Today we remember those who died on this day nine years ago. The New York skyline changed that day and the view from Liberty Island is different. Yet a change even deeper happened in New York City and America that day. Since that day our country has been different. More than the skyline changed that day.

My hope today is that we would once again remember the words engraved on the base of Lady Liberty.. these are the words from a poem by Emma Lazarus that are written there:

The New Colossus

Not like the brazen giant of Greek fame,
With conquering limbs astride from land to land;
Here at our sea-washed, sunset gates shall stand
A mighty woman with a torch, whose flame
Is the imprisoned lightning, and her name
Mother of Exiles. From her beacon-hand
Glows world-wide welcome; her mild eyes command
The air-bridged harbor that twin cities frame.

"Keep ancient lands, your storied pomp!" cries she
With silent lips. "Give me your tired, your poor,
Your huddled masses yearning to breathe free,
The wretched refuse of your teeming shore.
Send these, the homeless, tempest-tost to me,
I lift my lamp beside the golden door!"

My hope is that our nation will continue to reflect the words and essence of that poem.

10 Surprising Things

Sue, my Daily Prayer blogging partner, tagged me yesterday and asked me to share ten surprising things about Bob. I hesitate to list these as I am a pretty boring person but in the spirit of Friday fun I give you my list:
  1. I was a little guy growing up and was bullied a bit.
  2. I love to shoot pool - been doing it for 50 years.
  3. I managed a Nike missile launching site before I turned 21.
  4. I took a bus, ferry boat and subway to high school.
  5. I was a radical member of a New York labor union.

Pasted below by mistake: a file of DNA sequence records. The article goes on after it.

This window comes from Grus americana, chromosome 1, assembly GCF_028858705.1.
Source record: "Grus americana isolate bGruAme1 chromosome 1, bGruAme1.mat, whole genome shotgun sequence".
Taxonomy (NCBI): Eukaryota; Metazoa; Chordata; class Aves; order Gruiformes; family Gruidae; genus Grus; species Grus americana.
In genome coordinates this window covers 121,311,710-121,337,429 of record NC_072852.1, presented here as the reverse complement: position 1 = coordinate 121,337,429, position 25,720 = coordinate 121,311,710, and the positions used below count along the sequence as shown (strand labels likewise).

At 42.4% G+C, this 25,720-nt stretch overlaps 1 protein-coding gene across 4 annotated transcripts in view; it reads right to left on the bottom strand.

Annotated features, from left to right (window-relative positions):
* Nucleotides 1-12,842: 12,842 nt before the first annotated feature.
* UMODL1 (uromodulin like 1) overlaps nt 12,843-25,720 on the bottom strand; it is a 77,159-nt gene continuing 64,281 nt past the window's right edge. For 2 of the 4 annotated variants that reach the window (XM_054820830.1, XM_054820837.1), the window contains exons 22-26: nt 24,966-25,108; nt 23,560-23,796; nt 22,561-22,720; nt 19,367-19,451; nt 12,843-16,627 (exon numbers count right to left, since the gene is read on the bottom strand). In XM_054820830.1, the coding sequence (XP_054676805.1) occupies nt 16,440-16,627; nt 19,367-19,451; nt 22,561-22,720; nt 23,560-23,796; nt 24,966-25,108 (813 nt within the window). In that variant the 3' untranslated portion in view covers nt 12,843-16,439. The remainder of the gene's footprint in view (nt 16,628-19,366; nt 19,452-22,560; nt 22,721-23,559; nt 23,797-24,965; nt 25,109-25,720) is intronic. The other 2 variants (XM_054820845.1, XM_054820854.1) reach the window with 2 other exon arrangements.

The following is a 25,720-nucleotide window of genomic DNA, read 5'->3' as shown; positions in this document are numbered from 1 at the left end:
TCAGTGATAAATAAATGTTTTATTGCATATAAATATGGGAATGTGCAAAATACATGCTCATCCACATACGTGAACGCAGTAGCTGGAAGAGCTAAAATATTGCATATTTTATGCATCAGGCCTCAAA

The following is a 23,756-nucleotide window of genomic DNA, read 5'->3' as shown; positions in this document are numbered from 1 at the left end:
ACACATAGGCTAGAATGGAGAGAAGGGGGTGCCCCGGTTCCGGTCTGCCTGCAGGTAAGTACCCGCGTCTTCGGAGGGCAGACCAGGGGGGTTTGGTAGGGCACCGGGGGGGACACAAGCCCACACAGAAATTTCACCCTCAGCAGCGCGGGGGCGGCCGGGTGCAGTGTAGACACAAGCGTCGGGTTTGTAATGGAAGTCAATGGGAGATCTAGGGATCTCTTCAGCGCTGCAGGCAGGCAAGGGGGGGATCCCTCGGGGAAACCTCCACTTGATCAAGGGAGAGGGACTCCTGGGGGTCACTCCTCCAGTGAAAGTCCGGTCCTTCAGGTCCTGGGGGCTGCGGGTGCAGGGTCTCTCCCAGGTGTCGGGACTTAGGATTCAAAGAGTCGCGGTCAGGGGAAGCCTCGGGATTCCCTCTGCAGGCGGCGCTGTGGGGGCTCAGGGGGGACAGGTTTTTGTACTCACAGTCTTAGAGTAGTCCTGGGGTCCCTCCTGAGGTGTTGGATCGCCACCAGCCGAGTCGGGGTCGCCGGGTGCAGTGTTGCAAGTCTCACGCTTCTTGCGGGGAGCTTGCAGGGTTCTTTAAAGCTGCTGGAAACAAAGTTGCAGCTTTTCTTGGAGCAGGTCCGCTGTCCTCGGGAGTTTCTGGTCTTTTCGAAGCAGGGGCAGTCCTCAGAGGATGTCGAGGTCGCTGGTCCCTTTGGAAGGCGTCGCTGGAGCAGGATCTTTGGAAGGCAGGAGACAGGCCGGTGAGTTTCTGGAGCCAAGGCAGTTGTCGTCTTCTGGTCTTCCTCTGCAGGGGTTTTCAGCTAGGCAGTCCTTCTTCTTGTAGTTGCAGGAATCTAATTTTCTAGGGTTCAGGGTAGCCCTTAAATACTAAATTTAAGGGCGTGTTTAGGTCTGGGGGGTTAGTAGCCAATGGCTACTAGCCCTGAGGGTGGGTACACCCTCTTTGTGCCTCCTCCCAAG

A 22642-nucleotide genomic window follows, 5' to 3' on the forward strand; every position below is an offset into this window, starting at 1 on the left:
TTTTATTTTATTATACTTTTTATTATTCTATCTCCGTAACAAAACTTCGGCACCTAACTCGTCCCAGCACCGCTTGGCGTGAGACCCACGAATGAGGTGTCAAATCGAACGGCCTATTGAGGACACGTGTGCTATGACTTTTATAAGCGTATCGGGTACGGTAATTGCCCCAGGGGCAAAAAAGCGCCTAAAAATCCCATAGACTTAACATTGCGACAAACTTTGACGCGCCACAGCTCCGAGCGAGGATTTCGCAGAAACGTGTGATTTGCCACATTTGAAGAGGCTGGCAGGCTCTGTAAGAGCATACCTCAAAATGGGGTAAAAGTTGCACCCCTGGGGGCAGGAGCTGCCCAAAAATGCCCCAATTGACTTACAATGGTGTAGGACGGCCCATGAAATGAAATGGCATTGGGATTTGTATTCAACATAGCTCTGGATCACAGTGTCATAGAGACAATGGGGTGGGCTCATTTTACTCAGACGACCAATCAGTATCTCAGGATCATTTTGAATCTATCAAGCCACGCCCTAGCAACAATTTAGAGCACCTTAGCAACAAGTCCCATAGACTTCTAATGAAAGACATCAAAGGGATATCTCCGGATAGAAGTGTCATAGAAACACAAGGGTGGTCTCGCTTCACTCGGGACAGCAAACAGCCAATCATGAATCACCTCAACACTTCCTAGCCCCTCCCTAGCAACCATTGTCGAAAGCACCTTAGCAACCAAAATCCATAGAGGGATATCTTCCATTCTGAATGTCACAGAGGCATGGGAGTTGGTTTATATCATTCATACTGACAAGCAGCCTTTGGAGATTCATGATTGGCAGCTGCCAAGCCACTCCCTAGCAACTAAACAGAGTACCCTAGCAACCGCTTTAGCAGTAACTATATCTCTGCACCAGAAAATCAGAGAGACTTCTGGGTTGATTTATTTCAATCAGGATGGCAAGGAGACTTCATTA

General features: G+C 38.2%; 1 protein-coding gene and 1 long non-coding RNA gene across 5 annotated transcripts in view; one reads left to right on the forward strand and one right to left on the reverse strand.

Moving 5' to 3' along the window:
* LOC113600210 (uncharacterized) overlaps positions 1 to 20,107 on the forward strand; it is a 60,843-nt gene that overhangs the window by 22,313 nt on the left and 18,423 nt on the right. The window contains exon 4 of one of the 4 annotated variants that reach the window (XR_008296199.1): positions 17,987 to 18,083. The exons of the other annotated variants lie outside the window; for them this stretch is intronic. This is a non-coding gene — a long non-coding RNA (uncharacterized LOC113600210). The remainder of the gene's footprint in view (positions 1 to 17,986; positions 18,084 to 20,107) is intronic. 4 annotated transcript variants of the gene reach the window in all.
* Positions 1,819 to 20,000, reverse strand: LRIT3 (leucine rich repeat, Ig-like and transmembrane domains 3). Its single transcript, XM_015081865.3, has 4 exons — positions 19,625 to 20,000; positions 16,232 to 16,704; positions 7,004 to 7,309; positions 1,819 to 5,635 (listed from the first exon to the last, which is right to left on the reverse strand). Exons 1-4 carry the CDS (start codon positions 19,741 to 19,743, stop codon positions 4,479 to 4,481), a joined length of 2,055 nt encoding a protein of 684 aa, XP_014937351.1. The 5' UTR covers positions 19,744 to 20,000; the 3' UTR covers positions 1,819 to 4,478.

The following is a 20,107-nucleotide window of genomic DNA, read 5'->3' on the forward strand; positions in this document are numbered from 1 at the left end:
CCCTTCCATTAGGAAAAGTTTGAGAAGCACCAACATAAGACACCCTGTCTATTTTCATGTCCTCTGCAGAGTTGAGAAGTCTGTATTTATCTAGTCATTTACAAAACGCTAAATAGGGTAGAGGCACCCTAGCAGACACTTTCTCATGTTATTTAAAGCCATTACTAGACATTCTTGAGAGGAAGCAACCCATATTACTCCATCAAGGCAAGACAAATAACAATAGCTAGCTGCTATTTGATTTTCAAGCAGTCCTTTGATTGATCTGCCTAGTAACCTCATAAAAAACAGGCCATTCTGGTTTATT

6. My first wife was healed of blindness in a church.
  7. I smuggled bibles into China in 1987.
  8. I regularly spoke extemporaneously in church in my thirties.
  9. I left a software career to help pastor a church.
  10. I recently left the suburbs to live in a downtown KC loft.
Not sure who among you would like to be tagged so I will tag everyone. Feel free to list one or more things about you that might surprise me in the comments. Or accept the tag and post something at your place and let me know if you do. And have a Happy Friday!!

100 ways to do it wrong..


This image speaks to me about failure. Maybe it is because of those days when I loved to play Minesweeper. Or maybe it is because I resonate with failing even when I have given my all and worked harder than I ever have. Sometimes failure is simply is not a failing. Sometimes we have to fail, and fail hard, to re-imagine what success looks like. Here are a few folks who seemed to know something about failure.

I have not failed. I've just found 10,000 ways that won't work." -Thomas Alva Edison

“There are no secrets to success. It is the result of preparation, hard work, and learning from failure.” - Colin Powell

"A man can fail many times, but he isn't a failure until he begins to blame somebody else." - John Burroughs

"A life spent making mistakes is not only more honorable but more useful than a life spent in doing nothing." - George Bernard Shaw

"The greatest barrier to success is the fear of failure." - Sven Goran Eriksson